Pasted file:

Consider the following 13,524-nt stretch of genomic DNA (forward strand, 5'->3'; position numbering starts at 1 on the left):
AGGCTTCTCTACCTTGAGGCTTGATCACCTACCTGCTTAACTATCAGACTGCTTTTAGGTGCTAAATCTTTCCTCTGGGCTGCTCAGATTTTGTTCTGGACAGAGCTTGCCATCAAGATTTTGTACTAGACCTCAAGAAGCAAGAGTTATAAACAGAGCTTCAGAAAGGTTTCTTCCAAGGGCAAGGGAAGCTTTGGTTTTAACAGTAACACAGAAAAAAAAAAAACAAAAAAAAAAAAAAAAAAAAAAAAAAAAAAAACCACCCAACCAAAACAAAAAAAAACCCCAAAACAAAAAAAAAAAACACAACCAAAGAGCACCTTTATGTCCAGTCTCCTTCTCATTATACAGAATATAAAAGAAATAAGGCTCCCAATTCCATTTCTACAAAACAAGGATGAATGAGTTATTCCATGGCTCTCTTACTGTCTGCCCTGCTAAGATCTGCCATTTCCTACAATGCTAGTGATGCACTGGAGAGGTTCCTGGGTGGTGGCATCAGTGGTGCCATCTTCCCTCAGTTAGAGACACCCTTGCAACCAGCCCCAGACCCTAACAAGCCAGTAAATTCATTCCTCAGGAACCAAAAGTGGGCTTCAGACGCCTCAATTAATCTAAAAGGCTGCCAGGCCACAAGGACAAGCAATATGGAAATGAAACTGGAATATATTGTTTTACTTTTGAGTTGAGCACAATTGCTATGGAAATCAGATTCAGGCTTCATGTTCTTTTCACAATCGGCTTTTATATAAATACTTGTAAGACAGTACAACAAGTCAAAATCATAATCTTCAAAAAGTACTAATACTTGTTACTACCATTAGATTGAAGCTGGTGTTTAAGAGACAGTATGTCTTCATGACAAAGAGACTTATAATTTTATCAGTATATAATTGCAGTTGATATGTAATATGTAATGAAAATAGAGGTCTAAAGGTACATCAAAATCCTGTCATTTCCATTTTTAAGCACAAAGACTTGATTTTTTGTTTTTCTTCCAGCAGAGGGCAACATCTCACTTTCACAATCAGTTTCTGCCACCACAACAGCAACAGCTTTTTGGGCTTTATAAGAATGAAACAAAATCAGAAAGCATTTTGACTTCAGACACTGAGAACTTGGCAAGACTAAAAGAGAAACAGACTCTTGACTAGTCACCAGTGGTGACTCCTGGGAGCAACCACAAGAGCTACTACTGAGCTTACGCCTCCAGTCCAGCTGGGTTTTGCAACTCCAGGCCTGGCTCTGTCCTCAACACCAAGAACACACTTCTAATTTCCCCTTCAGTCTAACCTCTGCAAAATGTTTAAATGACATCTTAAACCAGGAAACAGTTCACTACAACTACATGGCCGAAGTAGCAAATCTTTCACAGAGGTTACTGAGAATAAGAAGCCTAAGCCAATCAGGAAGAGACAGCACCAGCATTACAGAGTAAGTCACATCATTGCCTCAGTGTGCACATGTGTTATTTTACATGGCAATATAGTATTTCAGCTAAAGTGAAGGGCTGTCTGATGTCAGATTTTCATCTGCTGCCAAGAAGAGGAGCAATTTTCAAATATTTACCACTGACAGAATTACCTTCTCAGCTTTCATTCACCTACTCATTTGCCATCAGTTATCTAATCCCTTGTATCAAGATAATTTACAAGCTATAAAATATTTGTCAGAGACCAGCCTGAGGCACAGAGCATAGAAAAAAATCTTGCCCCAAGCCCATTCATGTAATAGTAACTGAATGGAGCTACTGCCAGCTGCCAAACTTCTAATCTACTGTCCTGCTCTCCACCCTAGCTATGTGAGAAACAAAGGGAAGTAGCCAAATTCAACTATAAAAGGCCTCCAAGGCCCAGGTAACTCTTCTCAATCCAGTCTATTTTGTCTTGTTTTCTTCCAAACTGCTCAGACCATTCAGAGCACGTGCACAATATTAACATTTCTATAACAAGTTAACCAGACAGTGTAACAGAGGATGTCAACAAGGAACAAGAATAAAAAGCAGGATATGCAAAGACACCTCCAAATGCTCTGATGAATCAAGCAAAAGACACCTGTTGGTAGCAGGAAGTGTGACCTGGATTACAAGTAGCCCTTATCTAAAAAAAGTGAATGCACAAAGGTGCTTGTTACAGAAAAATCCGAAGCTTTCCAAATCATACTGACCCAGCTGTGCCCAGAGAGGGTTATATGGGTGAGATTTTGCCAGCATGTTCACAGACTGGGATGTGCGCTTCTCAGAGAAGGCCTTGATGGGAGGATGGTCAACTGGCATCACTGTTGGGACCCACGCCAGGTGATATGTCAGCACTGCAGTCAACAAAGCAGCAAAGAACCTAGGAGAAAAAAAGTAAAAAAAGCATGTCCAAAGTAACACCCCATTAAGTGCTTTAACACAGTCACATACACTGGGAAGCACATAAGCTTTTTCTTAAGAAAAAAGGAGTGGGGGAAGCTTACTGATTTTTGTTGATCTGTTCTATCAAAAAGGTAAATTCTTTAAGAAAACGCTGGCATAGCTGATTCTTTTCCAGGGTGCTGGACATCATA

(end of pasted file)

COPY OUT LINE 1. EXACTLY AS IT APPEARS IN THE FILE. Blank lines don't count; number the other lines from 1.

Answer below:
Consider the following 13,524-nt stretch of genomic DNA (forward strand, 5'->3'; position numbering starts at 1 on the left):